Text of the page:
FAQ Regarding Amity's Water & Sewer
Water section updated June 29, 2021. Sewer updated June 9, 2021.
Is my water safe to drink?
Yes. Amity’s water is tested on a regular schedule and meets all of the quality and safety requirements set by both the Oregon Department of Environmental Quality (DEQ) and the US Environmental Protection Agency (EPA). Feel free to stop by Amity City Hall to get a paper copy of our last annual report on Amity’s water. The water quality report is also on line and may be found on this website and a link to it was sent with your July 2020 water bill.
But my water was brown recently. Doesn’t that make it unsafe? Would you drink it?
The water is safe to drink. You are right it did not look nice at the beginning of July 2019. The sediment in the water was neither toxic nor dangerous. We do not like to drink water that is brown in color either. Yet, we test the water to ensure it meets EPA and DEQ standards for purity and safety. Feel free to stop by Amity City Hall to get a paper copy of our last annual report on Amity’s water; that states our water’s purity and safety.
Why was the water brown right before July 4, 2019?
It was brown due to a glitch when shutting a fire hydrant valve; a term called “hammering.” The City legally sold water to a construction firm, which took the water from a hydrant to fill a tanker truck. Upon completion of the process, the valve was shut too abruptly, causing the flow of water to backwash through the entire city system. As our water system adjusted, the water surged back and forth through the pipes.
It is similar to crimping a garden hose. When one crimps (or bends) a garden hose while it is running, the flow stops suddenly, but the water backs up at the crimp. Then when one releases the crimp the water surges as the backup clears out. This is similar to what occurred to Amity’s water system. This kicked up sediment in the pipes and turned the water brown. Flushing the system (residents running their faucets and the City’s Public Works releasing water) cleared up the water.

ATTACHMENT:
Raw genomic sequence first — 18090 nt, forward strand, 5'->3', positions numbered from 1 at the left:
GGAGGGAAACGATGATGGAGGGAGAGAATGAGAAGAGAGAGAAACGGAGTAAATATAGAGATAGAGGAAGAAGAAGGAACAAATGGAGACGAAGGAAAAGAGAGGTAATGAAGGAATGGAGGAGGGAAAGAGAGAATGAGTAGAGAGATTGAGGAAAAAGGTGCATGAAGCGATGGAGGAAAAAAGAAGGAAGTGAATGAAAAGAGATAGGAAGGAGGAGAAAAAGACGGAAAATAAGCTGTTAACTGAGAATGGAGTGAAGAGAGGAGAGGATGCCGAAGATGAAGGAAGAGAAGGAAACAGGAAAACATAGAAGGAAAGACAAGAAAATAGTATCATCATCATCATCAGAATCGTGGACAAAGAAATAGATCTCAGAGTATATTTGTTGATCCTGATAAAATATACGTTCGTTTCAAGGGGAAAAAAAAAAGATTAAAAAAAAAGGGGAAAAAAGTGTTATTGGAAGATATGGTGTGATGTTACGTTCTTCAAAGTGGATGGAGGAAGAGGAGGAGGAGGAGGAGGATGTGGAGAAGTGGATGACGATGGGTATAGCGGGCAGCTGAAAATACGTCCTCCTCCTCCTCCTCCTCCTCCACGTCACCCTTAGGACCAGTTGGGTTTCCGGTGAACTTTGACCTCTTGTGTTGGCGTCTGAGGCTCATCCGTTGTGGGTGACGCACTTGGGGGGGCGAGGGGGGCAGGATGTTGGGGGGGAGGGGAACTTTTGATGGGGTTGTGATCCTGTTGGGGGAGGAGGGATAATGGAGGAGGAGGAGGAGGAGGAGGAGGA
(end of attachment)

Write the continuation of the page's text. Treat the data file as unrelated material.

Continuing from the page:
The City works with many entities that use the fire hydrants. Due to this unfortunate incident, the City will be more stringent about who is allowed to tap our fire hydrants. We commit to doing more to ensure non-city entities know how to properly open and close our hydrants. To this end, we are studying a future requirement that entities pay penalties for “hammering” our water system.
Sediment? From where? How did sediments get into the pipes?
All drinkable water running through any pipe system has millions of microscopic-sized mineral particles floating within. These microscopic particles sink over time and do build up over the years, settling at the bottom of the pipes. This is what was kicked up when the water system was “hammered.”
The City has a program in place to periodically flush the city’s pipes of sediments. When flushed, the water in the pipes is agitated in a controlled fashion, kicking up the sediment, and the water is sent into the City’s waste treatment system. This process helps keep the City’s water system clear of sediments. However, this is a water, time, and labor intensive process and is done only periodically.
Although the City works to clean its water infrastructure, such sediments may also come from the pipes on your property or inside your residence. Your pipes are of various qualities, depending upon the age of the house. Older homes, especially those built prior to World War II, may have untreated pipes that often rust or corrode. This rust may enter your water and discolor it. This may explain why some houses see more brown water than others.
Water heaters also need to be inspected and cleaned over their service life. Old water heaters can produce sediments, too, turning tap water brown. If you are experiencing discoloration when you use hot water, but not cold water, it may be due to the water heater.
The City recommends that you check your pipes and water heater, especially if you have an older home.
The November 2020 system wide flush the City did of its water infrastructure purged the vast majority of the sediment in our water pipes. This high pressure cleaning eliminated multiple years of buildup in our pipes ensuring that our water flows more consistently, with higher pressure, and with less sediment in the pipes.
But the City stated it has old pipes during the 10 July 2019 City Council Meeting. Isn’t this the culprit, the City’s old pipe system?
While the City of Amity - and many municipalities across the country - has a hodgepodge of pipes, these pipes were built to the safety codes and standards of their era. The City repairs and replaces pipes routinely, to ensure you have the highest quality, safe water from the source all the way to the connection point with your residence, regardless of the age of our infrastructure.